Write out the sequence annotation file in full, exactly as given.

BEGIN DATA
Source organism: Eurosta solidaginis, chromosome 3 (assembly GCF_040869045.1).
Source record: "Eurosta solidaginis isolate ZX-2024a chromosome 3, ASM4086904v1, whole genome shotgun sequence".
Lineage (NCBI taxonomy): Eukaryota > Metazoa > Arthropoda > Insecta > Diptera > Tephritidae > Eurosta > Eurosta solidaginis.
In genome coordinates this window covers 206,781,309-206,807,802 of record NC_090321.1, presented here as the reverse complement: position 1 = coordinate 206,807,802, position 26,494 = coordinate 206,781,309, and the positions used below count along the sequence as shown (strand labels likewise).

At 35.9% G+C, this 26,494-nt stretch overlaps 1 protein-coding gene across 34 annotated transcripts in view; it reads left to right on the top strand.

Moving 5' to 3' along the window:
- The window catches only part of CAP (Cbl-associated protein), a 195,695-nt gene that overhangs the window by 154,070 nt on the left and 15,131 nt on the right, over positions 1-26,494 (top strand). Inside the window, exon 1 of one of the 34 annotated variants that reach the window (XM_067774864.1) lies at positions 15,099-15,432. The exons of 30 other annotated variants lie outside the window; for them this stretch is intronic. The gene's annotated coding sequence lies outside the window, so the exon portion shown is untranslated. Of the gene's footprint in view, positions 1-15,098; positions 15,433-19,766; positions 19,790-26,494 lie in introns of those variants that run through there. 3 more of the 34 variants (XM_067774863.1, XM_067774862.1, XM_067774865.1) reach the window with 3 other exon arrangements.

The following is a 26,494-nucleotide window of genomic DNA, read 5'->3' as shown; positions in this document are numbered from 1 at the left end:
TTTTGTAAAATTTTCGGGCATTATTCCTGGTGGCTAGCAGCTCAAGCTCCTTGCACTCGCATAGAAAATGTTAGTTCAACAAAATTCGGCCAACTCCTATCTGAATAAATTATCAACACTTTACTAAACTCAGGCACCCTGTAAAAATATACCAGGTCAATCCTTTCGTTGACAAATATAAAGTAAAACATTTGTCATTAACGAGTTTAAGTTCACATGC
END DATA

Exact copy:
Source organism: Eurosta solidaginis, chromosome 3 (assembly GCF_040869045.1).
Source record: "Eurosta solidaginis isolate ZX-2024a chromosome 3, ASM4086904v1, whole genome shotgun sequence".
Lineage (NCBI taxonomy): Eukaryota > Metazoa > Arthropoda > Insecta > Diptera > Tephritidae > Eurosta > Eurosta solidaginis.
In genome coordinates this window covers 206,781,309-206,807,802 of record NC_090321.1, presented here as the reverse complement: position 1 = coordinate 206,807,802, position 26,494 = coordinate 206,781,309, and the positions used below count along the sequence as shown (strand labels likewise).

At 35.9% G+C, this 26,494-nt stretch overlaps 1 protein-coding gene across 34 annotated transcripts in view; it reads left to right on the top strand.

Moving 5' to 3' along the window:
- The window catches only part of CAP (Cbl-associated protein), a 195,695-nt gene that overhangs the window by 154,070 nt on the left and 15,131 nt on the right, over positions 1-26,494 (top strand). Inside the window, exon 1 of one of the 34 annotated variants that reach the window (XM_067774864.1) lies at positions 15,099-15,432. The exons of 30 other annotated variants lie outside the window; for them this stretch is intronic. The gene's annotated coding sequence lies outside the window, so the exon portion shown is untranslated. Of the gene's footprint in view, positions 1-15,098; positions 15,433-19,766; positions 19,790-26,494 lie in introns of those variants that run through there. 3 more of the 34 variants (XM_067774863.1, XM_067774862.1, XM_067774865.1) reach the window with 3 other exon arrangements.

The following is a 26,494-nucleotide window of genomic DNA, read 5'->3' as shown; positions in this document are numbered from 1 at the left end:
TTTTGTAAAATTTTCGGGCATTATTCCTGGTGGCTAGCAGCTCAAGCTCCTTGCACTCGCATAGAAAATGTTAGTTCAACAAAATTCGGCCAACTCCTATCTGAATAAATTATCAACACTTTACTAAACTCAGGCACCCTGTAAAAATATACCAGGTCAATCCTTTCGTTGACAAATATAAAGTAAAACATTTGTCATTAACGAGTTTAAGTTCACATGC